Native+Web: The New LinkedIn Apps come with Backbone, Node, and more
Kiran Prasad runs mobile development at LinkedIn. He is top notch, and I have had the pleasure to chat with him in the past about mobile.
I was really excited to see that his team had shipped new LinkedIn Mobile apps across iOS, Android, and the mobile Web site.
Here they talk about their approach to building hybrid applications:
“There’s this battle between HTML5 web apps and native apps. But we’ve interspersed HTML5 in the native app, where web-based content excels. The things that are hard to do in HTML5 are a scrolling infinite list, so we went native with that.”
The reuse of HTML5 code across all three applications (mobile web, iOS and Android) will speed up iterations of the app, too. “We can grow our feature set more quickly without having to do a whole new client build,” Prasad said.
In addition to HTML5, the team also used a handful of lesser-known free and open-source tools, such as Backbone and Underscore, in developing the apps.
“The way our mobile web app works is it’s all rendered on the browser side. The value of that is you send less data back and forth, so it’s much faster.”
Also, the app is insanely lightweight. “If you take our entire app and you combine all the framework pieces and zip it, it’s under 50K,” said Prasad.
“We don’t use the browser’s caching system, so once you’ve brought the app down, unless we’ve changed something in the app, the most you have to download is 1K. So especially for international users, it’ really important to not make a bunch of extra traffic.”
To speed up performance on the mobile web app, Prasad told us, “Connections are all stored locally, also for speed and so if you’re offline, you can still access them.”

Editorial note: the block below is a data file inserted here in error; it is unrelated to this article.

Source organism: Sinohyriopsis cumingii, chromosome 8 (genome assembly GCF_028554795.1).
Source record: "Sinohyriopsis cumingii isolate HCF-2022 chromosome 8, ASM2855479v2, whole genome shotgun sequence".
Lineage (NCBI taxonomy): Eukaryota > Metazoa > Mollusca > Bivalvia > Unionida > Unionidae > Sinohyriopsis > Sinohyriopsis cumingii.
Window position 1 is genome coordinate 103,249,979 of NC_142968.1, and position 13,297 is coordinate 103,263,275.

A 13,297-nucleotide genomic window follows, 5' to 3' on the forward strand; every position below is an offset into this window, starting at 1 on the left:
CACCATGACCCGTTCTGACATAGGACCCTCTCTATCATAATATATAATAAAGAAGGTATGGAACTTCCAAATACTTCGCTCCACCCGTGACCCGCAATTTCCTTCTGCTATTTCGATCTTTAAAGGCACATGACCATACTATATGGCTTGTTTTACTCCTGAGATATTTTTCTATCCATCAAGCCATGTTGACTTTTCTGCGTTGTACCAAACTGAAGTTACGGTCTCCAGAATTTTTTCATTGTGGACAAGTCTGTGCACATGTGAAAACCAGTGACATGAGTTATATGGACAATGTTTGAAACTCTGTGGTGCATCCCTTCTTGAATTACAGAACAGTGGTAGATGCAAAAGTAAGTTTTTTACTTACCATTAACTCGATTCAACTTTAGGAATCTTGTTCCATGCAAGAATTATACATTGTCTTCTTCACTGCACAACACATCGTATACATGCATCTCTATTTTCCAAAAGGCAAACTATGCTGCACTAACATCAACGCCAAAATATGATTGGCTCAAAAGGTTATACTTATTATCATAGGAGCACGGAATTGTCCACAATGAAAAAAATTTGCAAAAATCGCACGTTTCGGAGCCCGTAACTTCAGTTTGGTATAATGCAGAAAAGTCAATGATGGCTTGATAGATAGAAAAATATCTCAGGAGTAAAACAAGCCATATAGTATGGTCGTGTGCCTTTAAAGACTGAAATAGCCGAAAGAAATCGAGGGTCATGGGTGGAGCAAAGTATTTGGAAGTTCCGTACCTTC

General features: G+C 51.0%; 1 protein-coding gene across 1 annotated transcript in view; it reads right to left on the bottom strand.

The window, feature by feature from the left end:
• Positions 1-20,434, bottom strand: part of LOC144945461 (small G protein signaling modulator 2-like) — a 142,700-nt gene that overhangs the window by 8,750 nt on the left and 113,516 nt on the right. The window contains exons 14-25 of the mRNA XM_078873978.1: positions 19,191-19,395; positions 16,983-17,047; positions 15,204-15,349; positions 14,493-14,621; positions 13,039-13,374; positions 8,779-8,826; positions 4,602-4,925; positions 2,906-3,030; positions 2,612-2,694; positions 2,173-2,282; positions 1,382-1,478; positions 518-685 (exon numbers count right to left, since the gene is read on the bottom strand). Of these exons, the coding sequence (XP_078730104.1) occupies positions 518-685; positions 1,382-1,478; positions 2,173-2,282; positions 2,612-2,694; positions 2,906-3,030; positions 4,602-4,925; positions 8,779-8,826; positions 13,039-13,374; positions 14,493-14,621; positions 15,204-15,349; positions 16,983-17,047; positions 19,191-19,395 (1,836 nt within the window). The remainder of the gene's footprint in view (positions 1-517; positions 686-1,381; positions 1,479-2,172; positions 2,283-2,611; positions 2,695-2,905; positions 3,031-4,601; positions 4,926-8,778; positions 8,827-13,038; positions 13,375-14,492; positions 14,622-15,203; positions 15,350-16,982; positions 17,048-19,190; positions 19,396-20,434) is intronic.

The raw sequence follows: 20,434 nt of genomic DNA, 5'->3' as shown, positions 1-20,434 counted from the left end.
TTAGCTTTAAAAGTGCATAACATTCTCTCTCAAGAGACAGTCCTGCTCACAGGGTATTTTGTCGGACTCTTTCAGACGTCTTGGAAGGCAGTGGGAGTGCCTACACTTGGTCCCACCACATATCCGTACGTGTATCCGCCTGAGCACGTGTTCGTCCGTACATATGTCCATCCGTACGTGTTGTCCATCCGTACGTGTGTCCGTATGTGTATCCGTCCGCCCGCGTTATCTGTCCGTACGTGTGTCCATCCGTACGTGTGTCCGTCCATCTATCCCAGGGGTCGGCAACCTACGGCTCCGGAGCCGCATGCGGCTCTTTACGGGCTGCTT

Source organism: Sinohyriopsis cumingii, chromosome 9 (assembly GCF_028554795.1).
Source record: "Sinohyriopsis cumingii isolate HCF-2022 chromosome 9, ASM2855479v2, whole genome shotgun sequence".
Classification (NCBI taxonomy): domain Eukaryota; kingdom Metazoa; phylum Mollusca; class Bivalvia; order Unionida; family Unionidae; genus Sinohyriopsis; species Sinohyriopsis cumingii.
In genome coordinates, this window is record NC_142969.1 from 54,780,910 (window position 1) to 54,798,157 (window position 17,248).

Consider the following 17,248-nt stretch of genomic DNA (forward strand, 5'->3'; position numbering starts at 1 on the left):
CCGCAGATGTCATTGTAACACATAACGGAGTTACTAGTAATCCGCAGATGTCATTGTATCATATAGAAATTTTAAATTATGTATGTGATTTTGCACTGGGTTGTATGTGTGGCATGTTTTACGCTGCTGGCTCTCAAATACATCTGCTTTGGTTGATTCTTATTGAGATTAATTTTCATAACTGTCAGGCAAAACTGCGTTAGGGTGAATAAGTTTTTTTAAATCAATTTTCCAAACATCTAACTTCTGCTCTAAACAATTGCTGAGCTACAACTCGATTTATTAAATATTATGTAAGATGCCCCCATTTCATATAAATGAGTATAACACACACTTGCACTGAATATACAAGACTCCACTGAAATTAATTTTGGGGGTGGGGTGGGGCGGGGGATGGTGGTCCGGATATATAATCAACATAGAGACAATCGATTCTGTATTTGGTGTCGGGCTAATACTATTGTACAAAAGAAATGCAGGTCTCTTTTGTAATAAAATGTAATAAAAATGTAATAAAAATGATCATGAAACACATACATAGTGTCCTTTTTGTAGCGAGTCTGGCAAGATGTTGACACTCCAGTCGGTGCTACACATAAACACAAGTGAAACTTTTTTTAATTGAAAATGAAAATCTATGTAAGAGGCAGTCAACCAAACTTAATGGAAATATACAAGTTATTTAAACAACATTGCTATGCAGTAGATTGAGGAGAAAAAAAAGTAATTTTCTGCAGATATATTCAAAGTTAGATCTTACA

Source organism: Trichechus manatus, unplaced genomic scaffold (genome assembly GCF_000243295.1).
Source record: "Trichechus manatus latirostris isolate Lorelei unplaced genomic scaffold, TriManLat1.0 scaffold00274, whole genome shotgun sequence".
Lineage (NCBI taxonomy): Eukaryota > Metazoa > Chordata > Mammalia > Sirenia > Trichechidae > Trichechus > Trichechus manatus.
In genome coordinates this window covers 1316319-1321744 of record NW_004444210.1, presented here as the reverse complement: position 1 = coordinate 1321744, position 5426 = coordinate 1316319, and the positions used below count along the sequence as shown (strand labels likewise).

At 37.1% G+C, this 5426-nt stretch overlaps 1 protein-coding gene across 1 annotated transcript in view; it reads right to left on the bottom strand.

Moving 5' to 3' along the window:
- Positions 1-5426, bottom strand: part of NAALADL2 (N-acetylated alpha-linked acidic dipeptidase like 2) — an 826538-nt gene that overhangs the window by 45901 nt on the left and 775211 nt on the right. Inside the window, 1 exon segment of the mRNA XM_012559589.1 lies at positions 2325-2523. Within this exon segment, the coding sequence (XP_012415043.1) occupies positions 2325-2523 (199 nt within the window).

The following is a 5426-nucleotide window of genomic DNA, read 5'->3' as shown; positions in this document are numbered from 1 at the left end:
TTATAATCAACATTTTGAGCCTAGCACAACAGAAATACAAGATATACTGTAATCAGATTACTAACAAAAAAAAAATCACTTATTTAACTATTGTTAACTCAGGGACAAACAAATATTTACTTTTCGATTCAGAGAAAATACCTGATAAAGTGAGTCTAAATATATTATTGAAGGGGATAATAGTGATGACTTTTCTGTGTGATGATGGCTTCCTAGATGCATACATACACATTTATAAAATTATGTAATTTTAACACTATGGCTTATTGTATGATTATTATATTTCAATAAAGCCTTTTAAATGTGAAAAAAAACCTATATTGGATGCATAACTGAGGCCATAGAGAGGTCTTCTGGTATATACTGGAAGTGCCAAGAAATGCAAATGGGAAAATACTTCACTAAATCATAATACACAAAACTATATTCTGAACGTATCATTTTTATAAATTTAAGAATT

This is the same approach that we have at Walmart Labs, and we have a very similar stack.
On the client we have a lean framework that consists of: Backbone + Zepto + Underscore + Handlebars + Stylus. A special build system is able to spit out optimized resources for the various platforms, which keeps payloads as small as possible. This is why we have contributed code back such as Kevin Decker’s handlebars code that adds support for precompilation which brings massive speed improvements.
On the server, we are doing exciting work scaling out node + socket.io (WebSockets) + redis + mongo that allows us to deliver content to the devices as soon as physically possible.
In fact, if you are interested in working on modern client stacks that reach millions of people, or flushing out next generation node services at scale. Please reach out to join our small team of smart folks who are having a great time working on this.
Anyway, sorry for the aside, back to LinkedIn. I think that they have done a great job at:
- Unifying the look and feel across the platforms, but making them feel correct on those platforms
- each platform has a native shell and components
- the header is very custom, and keeps the same “linkedin brand” throughout the various apps
- The app feels fast (especially for the web pieces)
- they cache as much info as possible
- a good use of space
- when you tap on search, the screen transitions to show a search box on top so suggestions can make use of the screen
- when you tap on the touch app you will notice that the Mobile Safari chrome is hidden (scrolled off)
The native applications use the Web too. As you flick around the native apps you will actually be viewing Web content most of the time, all within a native frame. Something of interest here is the custom header. You will notice that as you transition between screens the header title will change via a transition. This isn’t a typical iOS view on the stack push transition, so it looks to be a custom component.
It is exciting to see other teams use this native+web architecture. It allows you to make many changes on the server and not have to go through the app store process, including A/B testing of your products.
I have also been rethinking some of my thoughts on how far to push things for certain mobile Web apps that users access through the mobile browser. Some applications are very content heavy. Take the scenario where someone emails me a tweet, and I tap on the link on my phone. I do not actually want to go to a site that: a) loads the app, b) puts a spinner in place, and c) finally shows me the tweet. I would actually prefer the application to show me the content as fast as possible, and then load in the app chrome even. Node can shine here.